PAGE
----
Just want to know what is the difference between the 2. And are A/Ps saleable too and how does it effect the price compared to the original art work? And if for example I come out with a 1st series (1-20/20) in one exhibit and sold all of the reproductions, can I have another series of the same art work in a future exhibit or would 20 be it for the rest of my life?

                    Thank you all!

                    Eric





                    [Non-text portions of this message have been removed]
                  • Dale Copeland
                    Hi Eric, I believe AP, Artist Proof, isn t a reproduction but one of the first runs of a print, where the artist was still making adjustments. Then the print
                    Message 9 of 20 , Sep 12, 2008
                      Hi Eric, I believe AP, Artist Proof, isn't a reproduction but one of the
                      first runs of a print, where the artist was still making adjustments.
                      Then the print run starts. And once it's finished, it's finished. You
                      can have photographic reproductions made but they're not part of the
                      print run.
                      Cheers
                      dale

                      Eric Jose Pancho wrote:

                      >Hi Guys!
                      >
                      >Just got some questions too about exhibition or probably something related to it.
                      >
                      >When I go to galleries, I sometimes see markings on the lower left hand of collage and prints: A/P, 1/20, etc. I know A/P is Artist Proof and this is not the original collage or print but a 'reproduction.' And the 1/20 is a print number of the print series.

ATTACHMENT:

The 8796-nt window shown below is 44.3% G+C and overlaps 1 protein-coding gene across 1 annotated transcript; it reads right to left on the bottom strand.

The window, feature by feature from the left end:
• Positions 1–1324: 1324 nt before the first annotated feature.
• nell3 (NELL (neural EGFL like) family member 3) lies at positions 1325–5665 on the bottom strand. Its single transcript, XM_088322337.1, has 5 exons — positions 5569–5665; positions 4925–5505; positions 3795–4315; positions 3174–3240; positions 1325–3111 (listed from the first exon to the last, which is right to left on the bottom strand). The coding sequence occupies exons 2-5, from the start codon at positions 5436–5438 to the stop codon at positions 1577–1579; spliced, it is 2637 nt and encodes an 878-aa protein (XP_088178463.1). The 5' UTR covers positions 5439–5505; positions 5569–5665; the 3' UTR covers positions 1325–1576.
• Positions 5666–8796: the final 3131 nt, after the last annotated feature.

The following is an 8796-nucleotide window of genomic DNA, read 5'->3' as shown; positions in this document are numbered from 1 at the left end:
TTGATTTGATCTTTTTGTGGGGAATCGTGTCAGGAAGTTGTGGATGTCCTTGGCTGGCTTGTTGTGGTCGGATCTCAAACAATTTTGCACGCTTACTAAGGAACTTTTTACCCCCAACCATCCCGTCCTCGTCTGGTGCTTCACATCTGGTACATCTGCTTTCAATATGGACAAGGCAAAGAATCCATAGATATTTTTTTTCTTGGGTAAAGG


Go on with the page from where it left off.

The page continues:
>
                      >Just want to know what is the difference between the 2. And are A/Ps saleable too and how does it effect the price compared to the original art work? And if for example I come out with a 1st series (1-20/20) in one exhibit and sold all of the reproductions, can I have another series of the same art work in a future exhibit or would 20 be it for the rest of my life?
                      >
                      >Thank you all!
                      >
                      >Eric
                      >
                      >
                      >


                      --
                      Dale Copeland
                      own site http://dalecopeland.co.nz
                      Virtual TART http://virtual.tart.co.nz
                      Collage & assemblage sites http://outofsight.co.nz
                    • Janet Jones
                      A bit more clarification: A/P is not a trial print, but exactly the same as the edition prints. A trial or test print would be designated T/P. S/P, for
                      Message 10 of 20 , Sep 12, 2008
                        A bit more clarification: A/P is not a trial print, but exactly the same as the edition prints. A trial or test print would be designated T/P. S/P, for State Proof, is sometimes also used to mean the same thing.

                        Janet


                        ----- Original Message -----
                        From: Dale Copeland
                        To: collage@yahoogroups.com
                        Sent: Friday, September 12, 2008 12:31 PM